Her first meltdown

Published 3:59 pm Friday, July 6, 2018

My family is having a load of fun watching our youngest grandchild grow and experience the world she is in.  At almost nine months old, there is little that gets by without little Raegan taking notice.  Her big smile is more than adorable and her mannerisms are nothing short of entertaining.  She is quickly learning a lot of things—even a few negative things. 

While we were enjoying a family gathering to celebrate Independence Day, Raegan once again did her part in keeping our attention.  But as the evening proceeded, she started to get irritable and her patience finally ran out.  Whatever angered her brought out a response that we had not yet seen in her.  She screamed and kicked with such intensity I became concerned that she was in acute pain.  As it turned out, it was merely a reaction to her realization that everything will not always go just as she would like for it to.  Thankfully her first tantrum was short in duration and she finally got back to her cheerful self.

Because the human nature has become marred by the influence of sin, we do not have to teach our little ones how to react badly—it comes naturally as Raegan demonstrated to us so clearly Wednesday evening.  That does not make her a bad child, for we expect little ones to have episodes when they respond in rather negative ways.  But it does make clear that there will be some teaching and correcting that will have to take place as she continues to grow.  Teaching and correcting is something that does not need to cease when adulthood is reached; we should spend our lives allowing God to correct and teach us so that we become increasingly more like Him. 

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God was so concerned about His people being taught correctly regarding their relationship with Him and the lifestyles that He expected them to live that He told them to “Fix these words of mine in your hearts and minds; tie them as symbols on your hands and bind them on your foreheads”  (Deuteronomy 11:18, New International Version).  He continued by giving additional instruction:  “Teach them to your children, talking about them when you sit at home and when you walk along the road, when you lie down and when you get up” (verse 19).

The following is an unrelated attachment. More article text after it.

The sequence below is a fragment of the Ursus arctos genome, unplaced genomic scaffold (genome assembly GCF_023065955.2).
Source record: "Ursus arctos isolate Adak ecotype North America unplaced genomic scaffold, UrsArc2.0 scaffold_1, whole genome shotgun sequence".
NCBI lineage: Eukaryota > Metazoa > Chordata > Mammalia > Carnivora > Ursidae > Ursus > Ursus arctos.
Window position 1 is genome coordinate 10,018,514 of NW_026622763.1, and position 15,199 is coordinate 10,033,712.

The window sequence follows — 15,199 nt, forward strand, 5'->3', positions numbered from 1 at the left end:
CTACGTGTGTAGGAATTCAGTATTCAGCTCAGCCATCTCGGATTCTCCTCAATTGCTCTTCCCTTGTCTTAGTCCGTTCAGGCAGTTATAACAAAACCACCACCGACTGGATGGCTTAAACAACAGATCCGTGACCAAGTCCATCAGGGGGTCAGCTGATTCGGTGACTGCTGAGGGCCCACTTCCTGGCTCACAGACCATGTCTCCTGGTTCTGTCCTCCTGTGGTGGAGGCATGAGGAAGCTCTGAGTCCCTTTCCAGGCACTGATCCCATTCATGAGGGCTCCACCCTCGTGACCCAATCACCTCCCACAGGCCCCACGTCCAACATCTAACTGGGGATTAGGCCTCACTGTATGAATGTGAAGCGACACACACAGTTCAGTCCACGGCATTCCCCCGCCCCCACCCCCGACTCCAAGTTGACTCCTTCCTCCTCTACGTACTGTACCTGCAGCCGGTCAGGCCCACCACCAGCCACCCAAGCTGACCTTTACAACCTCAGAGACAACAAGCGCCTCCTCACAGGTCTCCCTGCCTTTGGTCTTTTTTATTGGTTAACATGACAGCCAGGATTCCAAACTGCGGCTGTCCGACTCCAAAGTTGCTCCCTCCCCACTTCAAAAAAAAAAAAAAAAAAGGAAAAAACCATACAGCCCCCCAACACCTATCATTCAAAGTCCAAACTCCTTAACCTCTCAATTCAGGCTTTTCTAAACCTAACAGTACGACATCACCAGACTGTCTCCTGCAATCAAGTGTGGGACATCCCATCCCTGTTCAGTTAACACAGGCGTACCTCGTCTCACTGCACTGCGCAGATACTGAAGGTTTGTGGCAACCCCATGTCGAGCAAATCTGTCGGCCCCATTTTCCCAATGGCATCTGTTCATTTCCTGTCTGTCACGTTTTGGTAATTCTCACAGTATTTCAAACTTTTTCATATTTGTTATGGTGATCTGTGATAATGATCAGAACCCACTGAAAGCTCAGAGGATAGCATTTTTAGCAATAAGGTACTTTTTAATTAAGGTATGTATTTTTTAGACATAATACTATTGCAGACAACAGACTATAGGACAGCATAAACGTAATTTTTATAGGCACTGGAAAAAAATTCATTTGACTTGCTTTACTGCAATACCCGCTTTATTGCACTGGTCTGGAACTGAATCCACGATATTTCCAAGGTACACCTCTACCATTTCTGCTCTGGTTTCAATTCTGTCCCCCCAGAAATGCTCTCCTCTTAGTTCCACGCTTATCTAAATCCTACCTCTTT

Not only does the Bible instruct us about the eternal value of allowing God’s Word to shape and guide our lives, It also reminds us of the value of receiving correction from Him when needed, which is an expression of His love and care for us.  These words from Hebrews 12 remind us of the value of God’s corrective hand toward His people:  “Endure hardship as discipline; God is treating you as sons.  For what son is not disciplined by his father?  Moreover, we have all had human fathers who disciplined us and we respected them for it.  How much more should we submit to the Father of our spirits and live!” (Verses 7and 9).

Among the ways that we can show Raegan that we truly love her is by teaching her what is right and pleasing to God, and correcting her when so needed.  In a much greater way we can realize God’s love for us through His desire to show us His way and by Him taking the necessary measures to see that we live in ways that honor and please Him.  In those moments when He corrects us through means that are painful at the time, we can rest assured that “No discipline seems pleasant at the time, but painful.  Later on, however, it produces a harvest of righteousness and peace for those who have been trained by it” (Hebrews 12:11).